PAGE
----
GroupM, a major media agency, has taken a proactive step in addressing the lack of an industry-standard definition for made-for-advertising sites (MFAs) by implementing its own vetting process. It claims to be the first media buying agency to do so. GroupM has incorporated safeguards against MFAs across all its inclusion lists in the markets it operates in. Inclusion lists are collections of approved publisher websites used to guide programmatic advertising budget allocations. This move comes in response to concerns raised by marketers about their ads appearing on MFA sites.
GroupM uses programmatic supply chain management company Jounce Media’s list of MFAs, which is updated daily based on specific key performance indicators (KPIs), to vet publisher domains on its inclusion lists. The criteria for determining MFAs, as defined by Jounce Media, have been widely adopted in the industry. GroupM engages in conversations with publishers flagged on the MFA list to validate their inclusion. Currently, there have been no unexpected matches between GroupM’s inclusion lists and Jounce’s MFA list.
By incorporating Jounce’s daily updated MFA list into its vetting process, GroupM aims to enhance the frequency of updating its inclusion lists. The agency’s intention is to maintain flexibility in the size of its inclusion lists and adjust based on Jounce’s MFA list.
This proactive stance by GroupM against MFAs has implications for the advertising industry, signaling a shift away from vanity metrics and highlighting the importance of more transparent, reliable metrics in programmatic advertising. This initiative may prompt other media agencies to follow suit in their efforts to combat MFAs and enhance transparency and supply chain visibility. The recent focus on MFAs by the Association for National Advertisers (ANA) report has added to the momentum for change in how programmatic ad campaigns are measured and evaluated.
The advertising industry has seen increased attention on investing in multicultural and diverse media in recent years. However, progress in this area has been slow due to persistent myths regarding the scale and value of minority-owned media properties. These myths are limiting the growth potential of these businesses and causing marketers to miss out on substantial revenue opportunities.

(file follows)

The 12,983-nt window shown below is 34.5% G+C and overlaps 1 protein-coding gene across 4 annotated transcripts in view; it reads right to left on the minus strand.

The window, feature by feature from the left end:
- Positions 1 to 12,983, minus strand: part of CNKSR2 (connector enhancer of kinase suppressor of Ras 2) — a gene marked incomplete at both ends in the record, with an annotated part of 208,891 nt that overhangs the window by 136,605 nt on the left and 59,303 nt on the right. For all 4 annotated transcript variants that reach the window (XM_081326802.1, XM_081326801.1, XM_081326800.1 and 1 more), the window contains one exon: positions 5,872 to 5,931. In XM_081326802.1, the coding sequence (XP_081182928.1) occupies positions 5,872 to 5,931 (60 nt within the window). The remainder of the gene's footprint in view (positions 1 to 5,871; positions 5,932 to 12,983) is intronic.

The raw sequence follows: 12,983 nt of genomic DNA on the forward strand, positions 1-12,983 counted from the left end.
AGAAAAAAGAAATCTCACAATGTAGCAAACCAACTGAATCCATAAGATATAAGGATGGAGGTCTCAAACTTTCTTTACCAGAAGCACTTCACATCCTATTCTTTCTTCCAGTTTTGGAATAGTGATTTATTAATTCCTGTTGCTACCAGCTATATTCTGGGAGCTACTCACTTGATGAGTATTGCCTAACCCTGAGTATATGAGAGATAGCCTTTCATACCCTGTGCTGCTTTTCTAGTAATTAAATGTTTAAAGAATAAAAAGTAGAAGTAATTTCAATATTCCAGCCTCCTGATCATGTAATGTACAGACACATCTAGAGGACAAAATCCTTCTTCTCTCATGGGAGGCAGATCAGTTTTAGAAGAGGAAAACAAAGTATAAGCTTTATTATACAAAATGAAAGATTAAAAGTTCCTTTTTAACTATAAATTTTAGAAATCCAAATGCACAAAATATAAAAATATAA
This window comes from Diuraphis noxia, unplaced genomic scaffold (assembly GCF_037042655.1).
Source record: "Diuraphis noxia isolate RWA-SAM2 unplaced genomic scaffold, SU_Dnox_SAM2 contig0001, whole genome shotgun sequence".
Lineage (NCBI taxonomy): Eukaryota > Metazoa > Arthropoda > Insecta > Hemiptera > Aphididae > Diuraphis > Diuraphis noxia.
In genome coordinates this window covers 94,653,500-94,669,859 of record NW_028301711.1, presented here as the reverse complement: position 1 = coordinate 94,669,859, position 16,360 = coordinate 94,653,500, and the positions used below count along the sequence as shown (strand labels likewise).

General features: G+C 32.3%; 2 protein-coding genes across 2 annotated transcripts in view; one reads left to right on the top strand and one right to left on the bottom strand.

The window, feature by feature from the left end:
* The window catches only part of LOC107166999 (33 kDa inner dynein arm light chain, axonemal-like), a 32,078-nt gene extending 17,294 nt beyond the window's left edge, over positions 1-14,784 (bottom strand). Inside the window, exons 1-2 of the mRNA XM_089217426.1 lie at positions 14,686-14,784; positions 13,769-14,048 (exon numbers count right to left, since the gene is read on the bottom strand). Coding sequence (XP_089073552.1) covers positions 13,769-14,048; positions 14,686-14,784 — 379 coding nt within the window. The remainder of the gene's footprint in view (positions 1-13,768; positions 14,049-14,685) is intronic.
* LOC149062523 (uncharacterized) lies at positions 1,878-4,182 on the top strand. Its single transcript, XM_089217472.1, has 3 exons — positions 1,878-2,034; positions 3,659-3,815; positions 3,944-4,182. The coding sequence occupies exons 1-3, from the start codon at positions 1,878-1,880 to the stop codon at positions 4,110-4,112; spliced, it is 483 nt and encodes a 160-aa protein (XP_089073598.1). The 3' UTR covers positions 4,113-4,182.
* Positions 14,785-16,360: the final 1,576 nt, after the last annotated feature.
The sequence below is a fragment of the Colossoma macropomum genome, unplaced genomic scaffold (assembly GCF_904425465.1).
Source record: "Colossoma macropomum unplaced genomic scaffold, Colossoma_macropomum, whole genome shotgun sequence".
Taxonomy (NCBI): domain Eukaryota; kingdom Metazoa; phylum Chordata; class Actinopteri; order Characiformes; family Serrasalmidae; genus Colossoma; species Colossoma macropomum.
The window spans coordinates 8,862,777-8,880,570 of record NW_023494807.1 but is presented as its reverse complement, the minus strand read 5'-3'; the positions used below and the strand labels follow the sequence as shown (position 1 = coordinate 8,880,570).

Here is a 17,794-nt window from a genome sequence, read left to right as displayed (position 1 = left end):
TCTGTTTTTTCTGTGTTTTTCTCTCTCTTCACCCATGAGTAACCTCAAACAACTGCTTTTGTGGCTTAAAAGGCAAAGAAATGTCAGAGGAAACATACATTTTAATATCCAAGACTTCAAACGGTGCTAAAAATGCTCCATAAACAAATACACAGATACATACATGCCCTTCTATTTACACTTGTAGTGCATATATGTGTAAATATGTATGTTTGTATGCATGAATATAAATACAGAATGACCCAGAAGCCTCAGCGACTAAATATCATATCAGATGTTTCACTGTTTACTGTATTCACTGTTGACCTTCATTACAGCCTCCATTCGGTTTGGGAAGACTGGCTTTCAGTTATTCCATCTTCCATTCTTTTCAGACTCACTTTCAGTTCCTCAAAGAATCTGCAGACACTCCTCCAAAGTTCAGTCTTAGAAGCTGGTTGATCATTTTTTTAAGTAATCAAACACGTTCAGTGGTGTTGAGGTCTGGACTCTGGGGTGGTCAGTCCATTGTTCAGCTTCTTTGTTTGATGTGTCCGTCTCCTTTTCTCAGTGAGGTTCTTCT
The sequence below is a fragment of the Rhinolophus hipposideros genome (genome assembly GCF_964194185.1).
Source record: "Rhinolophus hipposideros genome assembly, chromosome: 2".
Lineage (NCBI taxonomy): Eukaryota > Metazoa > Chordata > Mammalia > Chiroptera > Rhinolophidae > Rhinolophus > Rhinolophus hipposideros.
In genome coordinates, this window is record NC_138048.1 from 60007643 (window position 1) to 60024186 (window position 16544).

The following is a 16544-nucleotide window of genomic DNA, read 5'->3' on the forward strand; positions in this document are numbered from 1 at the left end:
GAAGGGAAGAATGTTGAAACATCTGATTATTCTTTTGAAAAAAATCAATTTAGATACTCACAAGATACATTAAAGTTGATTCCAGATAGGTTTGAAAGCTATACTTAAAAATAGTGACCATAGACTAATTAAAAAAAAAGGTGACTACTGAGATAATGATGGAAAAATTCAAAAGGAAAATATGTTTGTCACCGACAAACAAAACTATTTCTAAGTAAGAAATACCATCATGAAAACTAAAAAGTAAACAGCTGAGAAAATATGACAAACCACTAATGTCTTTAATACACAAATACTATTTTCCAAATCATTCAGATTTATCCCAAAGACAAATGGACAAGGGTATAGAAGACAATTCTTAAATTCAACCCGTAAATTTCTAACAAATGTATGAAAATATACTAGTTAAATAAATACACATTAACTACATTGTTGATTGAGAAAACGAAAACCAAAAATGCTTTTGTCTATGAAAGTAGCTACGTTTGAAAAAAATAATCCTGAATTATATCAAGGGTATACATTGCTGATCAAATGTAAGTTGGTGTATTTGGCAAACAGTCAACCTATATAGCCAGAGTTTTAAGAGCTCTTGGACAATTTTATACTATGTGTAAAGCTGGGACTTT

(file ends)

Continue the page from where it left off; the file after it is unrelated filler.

The challenges related to dispelling these myths are as follows:
1. Categorization: Placing minority-owned media in a separate category limits their perceived value, leading to restricted allocations in media plans and hindering growth.
2. Budget Allocation: Many decisions to allocate funds to minority-owned media are based on a small percentage of the overall budget, which fails to reflect population growth and doesn’t close the spending gap.
3. Ad Tech: Increasingly, ad agencies and brands are narrowing their partnerships, excluding minority-owned companies from consideration due to limited partnerships.
4. Ad Buyer Misperceptions: Minority-owned properties are sometimes inaccurately labeled as small or subscale, despite evidence of their substantial and growing audiences.
Reaching diverse audiences is crucial for modern brands’ success, and research indicates that supporting minority-owned media strongly resonates with multicultural consumers. Ignoring these communities is detrimental to business, as it not only misses out on significant scale but also fails to align with diversity goals.
Change requires a fundamental shift in the industry’s approach to minority-owned media. This involves addressing structural obstacles and institutional biases, and educating stakeholders about the true value and reach of these properties. Dispelling the scale myth is crucial for achieving equitable media allocation and investment, benefiting brands’ revenue and market share objectives.
Adtech company The Trade Desk is planning to bid below the asking price for digital ads as a part of a new initiative. The Trade Desk operates a “demand-side platform” used by advertisers to purchase internet ads. It’s one of the largest independent DSPs, handling significant ad spend. Starting in September, The Trade Desk aims to standardize the price floors of digital ads, which are set by publishers in collaboration with supply-side platforms (SSPs). Different SSPs charge varying fees, leading to diverse price floors for the same ad inventory. The Trade Desk’s move is intended to eliminate inaccuracies and manipulation in price setting. This strategy also seeks to increase transparency for publishers and advertisers.